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Protecting critical source code

There has been a lot of discussion in this forum about code protection, licensing, etc. so I thought I would ask  if  I am correct in assuming that a c++ DLL is more difficult to extract the source code than c#?

c# is my primary language. I want to "hide" a key intellectual property section of code in my c# application by moving it to a c++ DLL.  I would have to learn C++ but the DLL would only be a few lines of code with no libaries required.

 I know ALL the arguments about cracking, hacking, etc. My app is not worth a lot of effort to hack it so I just want to make it hard enough to discourage hackers so they will move on to something easier or more worth their effort.
Bill Anonomist Send private email
Tuesday, June 18, 2013
 
 
I don't think the language you use will make any difference, especially if, as you say, it is just a small piece of code. Even assembler is pretty easy to understand, if you disassemble the opcodes.
Scorpio Send private email
Tuesday, June 18, 2013
 
 
@Scorpio

I realize that. I just want to make it a little bit harder than copying my source code, which is pretty easy with c# -even if obfuscated, there are de-obfuscators. The problem scenario is a developer -empolyee in a company who downloads the trial and can copy the code into visual studio and run it to solve an immediate problem, rather than asking for permission to purchase the program. And maybe they claim to have solved the problem on their own. but I dont see them taking the time to figure out how the program works and then writing their own code.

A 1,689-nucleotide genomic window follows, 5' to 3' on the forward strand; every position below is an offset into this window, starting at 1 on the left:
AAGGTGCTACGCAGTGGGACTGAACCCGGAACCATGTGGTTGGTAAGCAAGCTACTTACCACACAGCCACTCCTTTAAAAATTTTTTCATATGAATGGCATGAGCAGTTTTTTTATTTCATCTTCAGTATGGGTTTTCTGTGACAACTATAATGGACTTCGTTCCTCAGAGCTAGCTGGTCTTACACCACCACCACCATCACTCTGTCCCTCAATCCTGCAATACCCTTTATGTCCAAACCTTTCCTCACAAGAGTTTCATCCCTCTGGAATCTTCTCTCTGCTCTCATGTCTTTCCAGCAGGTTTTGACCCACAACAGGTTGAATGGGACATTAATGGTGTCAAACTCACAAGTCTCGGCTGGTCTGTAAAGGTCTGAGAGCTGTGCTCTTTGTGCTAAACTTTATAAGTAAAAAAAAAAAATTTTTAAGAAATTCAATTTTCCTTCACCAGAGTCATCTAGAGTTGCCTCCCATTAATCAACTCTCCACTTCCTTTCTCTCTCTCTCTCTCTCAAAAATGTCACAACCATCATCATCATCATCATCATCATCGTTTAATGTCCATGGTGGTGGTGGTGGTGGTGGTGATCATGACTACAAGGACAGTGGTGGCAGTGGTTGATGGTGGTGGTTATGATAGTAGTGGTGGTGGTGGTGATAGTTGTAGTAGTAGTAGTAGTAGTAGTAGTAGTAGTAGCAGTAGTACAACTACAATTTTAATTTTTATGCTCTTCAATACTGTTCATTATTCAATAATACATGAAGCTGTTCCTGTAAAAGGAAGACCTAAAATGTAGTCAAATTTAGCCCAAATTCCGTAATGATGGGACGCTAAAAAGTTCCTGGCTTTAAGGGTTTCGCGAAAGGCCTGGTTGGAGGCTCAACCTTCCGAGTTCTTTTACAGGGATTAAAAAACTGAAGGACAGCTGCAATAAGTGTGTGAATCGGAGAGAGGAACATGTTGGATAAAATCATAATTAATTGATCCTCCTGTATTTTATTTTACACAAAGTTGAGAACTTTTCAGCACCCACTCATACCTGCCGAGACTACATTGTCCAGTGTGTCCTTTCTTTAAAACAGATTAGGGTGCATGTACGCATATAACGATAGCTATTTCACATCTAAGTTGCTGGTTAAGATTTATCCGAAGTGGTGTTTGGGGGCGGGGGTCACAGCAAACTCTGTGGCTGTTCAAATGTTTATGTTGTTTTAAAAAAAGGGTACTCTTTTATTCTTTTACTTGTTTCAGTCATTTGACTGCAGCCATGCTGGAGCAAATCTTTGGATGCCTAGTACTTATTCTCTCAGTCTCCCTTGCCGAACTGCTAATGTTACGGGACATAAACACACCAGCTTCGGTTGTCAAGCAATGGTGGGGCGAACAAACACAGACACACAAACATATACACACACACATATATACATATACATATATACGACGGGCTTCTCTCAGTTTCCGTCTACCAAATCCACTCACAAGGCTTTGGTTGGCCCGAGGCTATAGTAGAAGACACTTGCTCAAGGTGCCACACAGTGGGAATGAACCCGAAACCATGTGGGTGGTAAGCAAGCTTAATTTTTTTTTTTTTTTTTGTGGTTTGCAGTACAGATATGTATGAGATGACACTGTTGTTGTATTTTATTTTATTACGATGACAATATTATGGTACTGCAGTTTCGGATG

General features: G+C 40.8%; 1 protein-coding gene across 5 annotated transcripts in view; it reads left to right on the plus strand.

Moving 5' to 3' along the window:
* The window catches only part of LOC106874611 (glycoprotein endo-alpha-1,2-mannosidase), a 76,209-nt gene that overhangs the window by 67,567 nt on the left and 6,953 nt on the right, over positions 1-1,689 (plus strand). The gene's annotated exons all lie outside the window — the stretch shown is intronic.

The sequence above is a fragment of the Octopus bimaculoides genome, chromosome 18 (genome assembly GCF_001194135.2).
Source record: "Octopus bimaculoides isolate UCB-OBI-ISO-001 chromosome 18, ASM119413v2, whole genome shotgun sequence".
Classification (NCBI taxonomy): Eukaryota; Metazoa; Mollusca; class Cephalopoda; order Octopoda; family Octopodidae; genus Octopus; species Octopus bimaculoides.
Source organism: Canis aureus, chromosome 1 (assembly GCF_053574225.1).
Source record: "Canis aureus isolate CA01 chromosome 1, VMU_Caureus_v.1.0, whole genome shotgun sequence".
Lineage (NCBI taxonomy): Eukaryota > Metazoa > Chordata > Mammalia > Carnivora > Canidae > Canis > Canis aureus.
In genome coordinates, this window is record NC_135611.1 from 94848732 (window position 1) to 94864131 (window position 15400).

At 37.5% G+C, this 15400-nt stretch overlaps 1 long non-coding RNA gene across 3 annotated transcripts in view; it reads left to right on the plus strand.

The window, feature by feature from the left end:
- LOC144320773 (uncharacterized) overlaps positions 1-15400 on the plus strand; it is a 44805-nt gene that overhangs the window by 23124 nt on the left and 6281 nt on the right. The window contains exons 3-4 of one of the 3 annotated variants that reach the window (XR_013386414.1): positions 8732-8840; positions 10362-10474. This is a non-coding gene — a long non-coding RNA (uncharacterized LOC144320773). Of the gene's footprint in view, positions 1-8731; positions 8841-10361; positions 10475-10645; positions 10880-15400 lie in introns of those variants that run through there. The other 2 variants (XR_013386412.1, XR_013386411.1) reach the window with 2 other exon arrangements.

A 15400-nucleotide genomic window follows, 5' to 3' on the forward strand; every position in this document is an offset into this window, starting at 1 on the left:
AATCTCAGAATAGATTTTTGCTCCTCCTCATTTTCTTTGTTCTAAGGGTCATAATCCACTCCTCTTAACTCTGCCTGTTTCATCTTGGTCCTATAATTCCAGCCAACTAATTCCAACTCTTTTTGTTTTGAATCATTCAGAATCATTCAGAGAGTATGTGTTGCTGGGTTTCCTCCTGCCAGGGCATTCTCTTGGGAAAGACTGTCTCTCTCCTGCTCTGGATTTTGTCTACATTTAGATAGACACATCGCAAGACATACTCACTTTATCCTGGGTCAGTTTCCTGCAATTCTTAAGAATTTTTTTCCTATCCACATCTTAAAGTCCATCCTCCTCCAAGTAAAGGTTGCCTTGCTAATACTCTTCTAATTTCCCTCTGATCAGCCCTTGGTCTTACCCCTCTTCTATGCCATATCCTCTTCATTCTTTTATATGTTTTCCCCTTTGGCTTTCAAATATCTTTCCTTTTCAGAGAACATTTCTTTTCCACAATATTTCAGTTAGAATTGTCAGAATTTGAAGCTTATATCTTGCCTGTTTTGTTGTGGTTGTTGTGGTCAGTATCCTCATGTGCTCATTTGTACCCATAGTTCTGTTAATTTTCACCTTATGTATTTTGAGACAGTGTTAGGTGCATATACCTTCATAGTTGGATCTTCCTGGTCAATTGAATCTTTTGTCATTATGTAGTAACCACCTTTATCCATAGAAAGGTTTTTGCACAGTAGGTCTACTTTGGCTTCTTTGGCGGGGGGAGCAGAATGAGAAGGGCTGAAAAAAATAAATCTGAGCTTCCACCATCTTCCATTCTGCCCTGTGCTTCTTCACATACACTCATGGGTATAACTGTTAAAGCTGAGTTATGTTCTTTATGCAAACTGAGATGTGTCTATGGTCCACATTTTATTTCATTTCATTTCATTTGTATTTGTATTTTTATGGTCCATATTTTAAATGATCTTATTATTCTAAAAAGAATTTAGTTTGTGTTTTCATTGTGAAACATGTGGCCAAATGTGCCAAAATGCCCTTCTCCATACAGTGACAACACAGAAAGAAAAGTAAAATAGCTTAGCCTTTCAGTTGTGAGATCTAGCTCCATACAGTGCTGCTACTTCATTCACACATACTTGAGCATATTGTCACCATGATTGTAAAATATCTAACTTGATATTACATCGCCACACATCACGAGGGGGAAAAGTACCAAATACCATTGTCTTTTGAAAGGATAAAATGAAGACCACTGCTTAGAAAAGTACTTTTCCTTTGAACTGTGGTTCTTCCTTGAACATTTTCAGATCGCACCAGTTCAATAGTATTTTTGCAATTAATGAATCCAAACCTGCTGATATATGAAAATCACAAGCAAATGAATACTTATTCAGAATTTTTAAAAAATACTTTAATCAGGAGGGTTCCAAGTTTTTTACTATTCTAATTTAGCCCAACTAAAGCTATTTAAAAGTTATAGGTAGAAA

Bill Anonomist Send private email
Tuesday, June 18, 2013
 
 
Bill Anonomist: I think you're giving too much credit to most employees.  One of the good things of selling to business is that it isn't the buyer's own money, so he isn't interested in making such an effort to save it. For example if it costs the employee 3 hours to decompile your program and solve the problem instead of just refering it to his boss and making the company do a purchase of some few hundred bills, most will choose the later. Only if really time pressed he'd think of decompiling it.

Now, if you found a really good way of doing something, and want to prevent it getting on competitor's hands, then yes a DLL is harder to decompile. I think you might have some problems with a 32-bit DLL on 64-bit systems, you'll have to investigate more about it.

Either way, even then a competitor could try to back-box your DLL, and use your compiled code on their application. You'd have to make sure that it's your application calling the DLL, and I think it's not possible. Even if you encrypted the calls, the competitor could decompile the calls in C# and call the DLL exactly as your program.

I suggest you invest all the time and energy fighting this fantasy employee or super competitor improving your marketing skills instead.
Mauricio Macedo Send private email
Tuesday, June 18, 2013
 
 
@Mauricio

I know for a fact this is happening. In a few cases it is a contract programmer working on-site. they want the fastest way to get something done and dont want the company to know how.
I am not concerned about competitors or anyone trying to use my code to create a commercial product with it.
 
Anyway, you answered my question about c++ and that  is all I really wanted so thanks for that. I did not want to start another discourse on this forum about hacking.
Bill Anonomist Send private email